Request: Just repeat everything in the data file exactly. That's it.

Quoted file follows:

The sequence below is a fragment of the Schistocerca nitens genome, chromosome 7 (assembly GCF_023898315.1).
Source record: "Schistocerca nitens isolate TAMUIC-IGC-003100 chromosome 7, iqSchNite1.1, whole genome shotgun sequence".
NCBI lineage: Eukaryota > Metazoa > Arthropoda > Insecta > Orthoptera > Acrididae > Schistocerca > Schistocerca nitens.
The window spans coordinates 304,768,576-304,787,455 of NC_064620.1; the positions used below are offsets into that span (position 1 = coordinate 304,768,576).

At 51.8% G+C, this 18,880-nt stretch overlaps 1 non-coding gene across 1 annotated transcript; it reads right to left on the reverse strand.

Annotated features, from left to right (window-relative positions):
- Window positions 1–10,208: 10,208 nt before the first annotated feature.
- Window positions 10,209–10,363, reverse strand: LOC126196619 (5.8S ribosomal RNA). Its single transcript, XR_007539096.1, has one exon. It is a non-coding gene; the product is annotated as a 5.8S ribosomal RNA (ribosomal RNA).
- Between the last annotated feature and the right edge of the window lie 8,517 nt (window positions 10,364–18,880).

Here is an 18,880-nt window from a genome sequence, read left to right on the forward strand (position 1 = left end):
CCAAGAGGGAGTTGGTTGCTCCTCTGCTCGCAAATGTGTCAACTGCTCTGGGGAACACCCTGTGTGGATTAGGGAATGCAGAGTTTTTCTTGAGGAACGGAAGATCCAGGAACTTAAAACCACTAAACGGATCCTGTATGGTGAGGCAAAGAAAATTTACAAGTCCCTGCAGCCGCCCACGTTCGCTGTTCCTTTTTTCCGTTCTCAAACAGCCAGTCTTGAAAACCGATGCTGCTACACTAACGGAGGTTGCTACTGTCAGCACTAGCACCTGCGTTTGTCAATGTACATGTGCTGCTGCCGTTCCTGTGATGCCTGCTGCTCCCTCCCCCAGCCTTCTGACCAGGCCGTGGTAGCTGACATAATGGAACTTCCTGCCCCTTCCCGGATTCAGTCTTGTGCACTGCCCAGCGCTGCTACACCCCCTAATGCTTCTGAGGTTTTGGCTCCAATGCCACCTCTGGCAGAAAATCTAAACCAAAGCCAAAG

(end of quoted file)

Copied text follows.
The sequence below is a fragment of the Schistocerca nitens genome, chromosome 7 (assembly GCF_023898315.1).
Source record: "Schistocerca nitens isolate TAMUIC-IGC-003100 chromosome 7, iqSchNite1.1, whole genome shotgun sequence".
NCBI lineage: Eukaryota > Metazoa > Arthropoda > Insecta > Orthoptera > Acrididae > Schistocerca > Schistocerca nitens.
The window spans coordinates 304,768,576-304,787,455 of NC_064620.1; the positions used below are offsets into that span (position 1 = coordinate 304,768,576).

At 51.8% G+C, this 18,880-nt stretch overlaps 1 non-coding gene across 1 annotated transcript; it reads right to left on the reverse strand.

Annotated features, from left to right (window-relative positions):
- Window positions 1–10,208: 10,208 nt before the first annotated feature.
- Window positions 10,209–10,363, reverse strand: LOC126196619 (5.8S ribosomal RNA). Its single transcript, XR_007539096.1, has one exon. It is a non-coding gene; the product is annotated as a 5.8S ribosomal RNA (ribosomal RNA).
- Between the last annotated feature and the right edge of the window lie 8,517 nt (window positions 10,364–18,880).

Here is an 18,880-nt window from a genome sequence, read left to right on the forward strand (position 1 = left end):
CCAAGAGGGAGTTGGTTGCTCCTCTGCTCGCAAATGTGTCAACTGCTCTGGGGAACACCCTGTGTGGATTAGGGAATGCAGAGTTTTTCTTGAGGAACGGAAGATCCAGGAACTTAAAACCACTAAACGGATCCTGTATGGTGAGGCAAAGAAAATTTACAAGTCCCTGCAGCCGCCCACGTTCGCTGTTCCTTTTTTCCGTTCTCAAACAGCCAGTCTTGAAAACCGATGCTGCTACACTAACGGAGGTTGCTACTGTCAGCACTAGCACCTGCGTTTGTCAATGTACATGTGCTGCTGCCGTTCCTGTGATGCCTGCTGCTCCCTCCCCCAGCCTTCTGACCAGGCCGTGGTAGCTGACATAATGGAACTTCCTGCCCCTTCCCGGATTCAGTCTTGTGCACTGCCCAGCGCTGCTACACCCCCTAATGCTTCTGAGGTTTTGGCTCCAATGCCACCTCTGGCAGAAAATCTAAACCAAAGCCAAAG